New look at common core debate

Wednesday, March 12, 2014 - 3:14am

Baton rouge native Sakinah Abdul-Aziz was an athlete, and a gifted student at McKinley High School. When she got to college at Southern Illinois University this fall it was a wake up call.

"It shocked me,” She said. “I was being placed in a remedial class."

She explained math was never her best subject, but the placement was completely unexpected.

"I never thought about it until I got into college that I'm not prepared for college," she described.

Now she's advocating for lawmakers to keep a set of standards she believe will make sure students here in Louisiana are ready for college.

"I totally support common core," She exclaimed.

She said common core gives student direction.

She said, "Common core I feel that it will push for students to be able to be challenged, and they'll be able to know whether or not they are ready for college course."

This legislative session, several bills are on the table that connect to both sides of the common core debate. Including, issue of removing common core from Louisiana. Supporters of Common core are concerned that could hurt children’s future chances.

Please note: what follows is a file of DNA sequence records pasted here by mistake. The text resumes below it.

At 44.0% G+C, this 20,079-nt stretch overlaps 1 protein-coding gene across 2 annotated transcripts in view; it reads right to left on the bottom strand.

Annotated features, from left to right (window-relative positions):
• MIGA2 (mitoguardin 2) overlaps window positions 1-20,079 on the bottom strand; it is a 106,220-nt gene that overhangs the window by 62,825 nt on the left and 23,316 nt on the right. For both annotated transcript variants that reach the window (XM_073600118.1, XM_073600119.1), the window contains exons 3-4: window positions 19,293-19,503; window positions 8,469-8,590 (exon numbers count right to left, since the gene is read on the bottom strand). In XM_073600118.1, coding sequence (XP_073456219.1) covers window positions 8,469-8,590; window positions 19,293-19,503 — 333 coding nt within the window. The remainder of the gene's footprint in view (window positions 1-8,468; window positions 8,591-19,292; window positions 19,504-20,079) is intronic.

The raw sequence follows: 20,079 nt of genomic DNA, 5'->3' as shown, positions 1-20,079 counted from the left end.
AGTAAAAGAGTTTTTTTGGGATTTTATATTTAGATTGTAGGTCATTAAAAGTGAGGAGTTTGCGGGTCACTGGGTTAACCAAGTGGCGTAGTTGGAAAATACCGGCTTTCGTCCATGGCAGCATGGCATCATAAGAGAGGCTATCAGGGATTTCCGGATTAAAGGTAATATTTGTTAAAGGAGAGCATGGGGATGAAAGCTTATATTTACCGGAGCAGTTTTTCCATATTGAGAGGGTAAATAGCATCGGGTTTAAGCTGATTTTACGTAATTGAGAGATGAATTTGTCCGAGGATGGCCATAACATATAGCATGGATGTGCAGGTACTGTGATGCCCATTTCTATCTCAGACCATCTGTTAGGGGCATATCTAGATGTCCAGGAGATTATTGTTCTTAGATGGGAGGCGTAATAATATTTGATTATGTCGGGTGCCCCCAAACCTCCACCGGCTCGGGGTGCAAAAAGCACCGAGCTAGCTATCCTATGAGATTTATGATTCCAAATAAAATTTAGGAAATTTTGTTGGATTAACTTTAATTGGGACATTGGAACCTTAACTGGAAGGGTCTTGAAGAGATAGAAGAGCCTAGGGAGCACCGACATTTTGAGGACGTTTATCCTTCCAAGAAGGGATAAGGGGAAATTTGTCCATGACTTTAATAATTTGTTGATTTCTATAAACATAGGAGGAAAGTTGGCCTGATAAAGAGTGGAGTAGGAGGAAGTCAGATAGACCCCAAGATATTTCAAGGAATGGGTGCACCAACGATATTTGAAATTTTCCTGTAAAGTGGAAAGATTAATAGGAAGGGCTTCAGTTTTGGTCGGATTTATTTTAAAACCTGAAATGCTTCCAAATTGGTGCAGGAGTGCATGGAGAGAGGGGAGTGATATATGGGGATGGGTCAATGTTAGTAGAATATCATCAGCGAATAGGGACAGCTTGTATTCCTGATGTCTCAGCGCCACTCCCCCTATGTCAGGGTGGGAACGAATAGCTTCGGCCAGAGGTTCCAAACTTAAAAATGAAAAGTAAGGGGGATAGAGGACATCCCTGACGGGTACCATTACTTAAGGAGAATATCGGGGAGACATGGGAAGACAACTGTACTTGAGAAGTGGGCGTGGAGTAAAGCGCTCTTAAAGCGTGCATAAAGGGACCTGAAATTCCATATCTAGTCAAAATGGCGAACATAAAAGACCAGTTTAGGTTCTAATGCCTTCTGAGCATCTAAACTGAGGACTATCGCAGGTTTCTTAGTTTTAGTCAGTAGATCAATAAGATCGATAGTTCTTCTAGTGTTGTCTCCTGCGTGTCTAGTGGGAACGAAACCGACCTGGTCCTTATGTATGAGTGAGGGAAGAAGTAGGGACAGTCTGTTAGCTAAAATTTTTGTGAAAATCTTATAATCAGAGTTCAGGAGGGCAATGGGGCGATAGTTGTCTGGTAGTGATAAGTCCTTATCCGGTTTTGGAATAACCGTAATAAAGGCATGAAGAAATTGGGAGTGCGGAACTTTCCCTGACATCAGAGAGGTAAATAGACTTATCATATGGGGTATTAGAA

“Moving away from common core state standards means taking away from students the opportunity for a better life. If we can’t compete with students from around the
United States, then we certainly can’t compete with students from around the world where our petition lies,” State Senator Conrad Appel, R-Metairie, said.

Education advocates question if common core is removed for new standards, what would those standards be.

"If you start from zero where is zero. That’s the answers that will have to carefully be listened too during this legislative session," Steve Monaghan, president of the Louisiana Federation of Teachers, said.

Some leaders in the education community say the debate over common core is far from over.

"If we are going to compare them [students] to the progress made in other states then shouldn't we make sure we are comparing them fairly,” Monaghan said. “And, we are not comparing them to children in other states that have had a great deal more in the way of opportunity."

Sakinah Abdul-Aziz wants lawmakers to put politics aside and put education first.

"I want them to look at each individual student as if they were their own child,” She said. “And, think if my child was not prepared for college how would I feel. "



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